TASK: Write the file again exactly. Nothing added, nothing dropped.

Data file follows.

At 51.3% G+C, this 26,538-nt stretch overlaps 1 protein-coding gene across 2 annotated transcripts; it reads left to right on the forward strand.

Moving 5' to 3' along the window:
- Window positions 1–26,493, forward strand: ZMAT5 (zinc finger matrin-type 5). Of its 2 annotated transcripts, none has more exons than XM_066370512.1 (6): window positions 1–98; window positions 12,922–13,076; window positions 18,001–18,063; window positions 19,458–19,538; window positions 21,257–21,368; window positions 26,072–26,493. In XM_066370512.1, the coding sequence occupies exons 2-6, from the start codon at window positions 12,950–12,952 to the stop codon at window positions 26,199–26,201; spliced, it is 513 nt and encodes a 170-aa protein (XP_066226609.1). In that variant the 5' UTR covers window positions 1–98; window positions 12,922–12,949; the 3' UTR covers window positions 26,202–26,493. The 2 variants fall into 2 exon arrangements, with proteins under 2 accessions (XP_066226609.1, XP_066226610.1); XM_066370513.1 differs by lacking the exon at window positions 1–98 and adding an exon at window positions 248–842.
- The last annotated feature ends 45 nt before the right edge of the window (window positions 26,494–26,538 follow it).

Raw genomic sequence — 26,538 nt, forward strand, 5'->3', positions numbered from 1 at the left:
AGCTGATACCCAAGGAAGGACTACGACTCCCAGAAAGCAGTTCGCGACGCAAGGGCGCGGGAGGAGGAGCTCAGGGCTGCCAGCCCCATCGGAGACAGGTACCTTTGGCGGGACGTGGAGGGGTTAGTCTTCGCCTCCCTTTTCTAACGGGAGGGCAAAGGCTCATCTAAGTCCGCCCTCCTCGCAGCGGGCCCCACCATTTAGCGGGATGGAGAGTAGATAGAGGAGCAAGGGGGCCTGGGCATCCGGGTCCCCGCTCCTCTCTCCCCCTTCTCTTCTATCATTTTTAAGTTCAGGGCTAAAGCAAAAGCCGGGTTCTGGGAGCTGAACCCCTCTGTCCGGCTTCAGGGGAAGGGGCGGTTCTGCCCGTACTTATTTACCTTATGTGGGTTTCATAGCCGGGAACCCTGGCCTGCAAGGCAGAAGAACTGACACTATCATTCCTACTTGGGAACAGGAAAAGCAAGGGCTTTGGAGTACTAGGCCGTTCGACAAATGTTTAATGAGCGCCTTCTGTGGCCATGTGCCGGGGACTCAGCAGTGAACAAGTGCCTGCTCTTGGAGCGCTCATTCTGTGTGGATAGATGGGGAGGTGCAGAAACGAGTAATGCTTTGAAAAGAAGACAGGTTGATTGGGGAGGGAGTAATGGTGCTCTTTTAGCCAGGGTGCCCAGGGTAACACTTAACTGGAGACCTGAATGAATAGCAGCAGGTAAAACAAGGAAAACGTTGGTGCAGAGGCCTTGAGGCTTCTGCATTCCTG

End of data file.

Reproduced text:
At 51.3% G+C, this 26,538-nt stretch overlaps 1 protein-coding gene across 2 annotated transcripts; it reads left to right on the forward strand.

Moving 5' to 3' along the window:
- Window positions 1–26,493, forward strand: ZMAT5 (zinc finger matrin-type 5). Of its 2 annotated transcripts, none has more exons than XM_066370512.1 (6): window positions 1–98; window positions 12,922–13,076; window positions 18,001–18,063; window positions 19,458–19,538; window positions 21,257–21,368; window positions 26,072–26,493. In XM_066370512.1, the coding sequence occupies exons 2-6, from the start codon at window positions 12,950–12,952 to the stop codon at window positions 26,199–26,201; spliced, it is 513 nt and encodes a 170-aa protein (XP_066226609.1). In that variant the 5' UTR covers window positions 1–98; window positions 12,922–12,949; the 3' UTR covers window positions 26,202–26,493. The 2 variants fall into 2 exon arrangements, with proteins under 2 accessions (XP_066226609.1, XP_066226610.1); XM_066370513.1 differs by lacking the exon at window positions 1–98 and adding an exon at window positions 248–842.
- The last annotated feature ends 45 nt before the right edge of the window (window positions 26,494–26,538 follow it).

Raw genomic sequence — 26,538 nt, forward strand, 5'->3', positions numbered from 1 at the left:
AGCTGATACCCAAGGAAGGACTACGACTCCCAGAAAGCAGTTCGCGACGCAAGGGCGCGGGAGGAGGAGCTCAGGGCTGCCAGCCCCATCGGAGACAGGTACCTTTGGCGGGACGTGGAGGGGTTAGTCTTCGCCTCCCTTTTCTAACGGGAGGGCAAAGGCTCATCTAAGTCCGCCCTCCTCGCAGCGGGCCCCACCATTTAGCGGGATGGAGAGTAGATAGAGGAGCAAGGGGGCCTGGGCATCCGGGTCCCCGCTCCTCTCTCCCCCTTCTCTTCTATCATTTTTAAGTTCAGGGCTAAAGCAAAAGCCGGGTTCTGGGAGCTGAACCCCTCTGTCCGGCTTCAGGGGAAGGGGCGGTTCTGCCCGTACTTATTTACCTTATGTGGGTTTCATAGCCGGGAACCCTGGCCTGCAAGGCAGAAGAACTGACACTATCATTCCTACTTGGGAACAGGAAAAGCAAGGGCTTTGGAGTACTAGGCCGTTCGACAAATGTTTAATGAGCGCCTTCTGTGGCCATGTGCCGGGGACTCAGCAGTGAACAAGTGCCTGCTCTTGGAGCGCTCATTCTGTGTGGATAGATGGGGAGGTGCAGAAACGAGTAATGCTTTGAAAAGAAGACAGGTTGATTGGGGAGGGAGTAATGGTGCTCTTTTAGCCAGGGTGCCCAGGGTAACACTTAACTGGAGACCTGAATGAATAGCAGCAGGTAAAACAAGGAAAACGTTGGTGCAGAGGCCTTGAGGCTTCTGCATTCCTG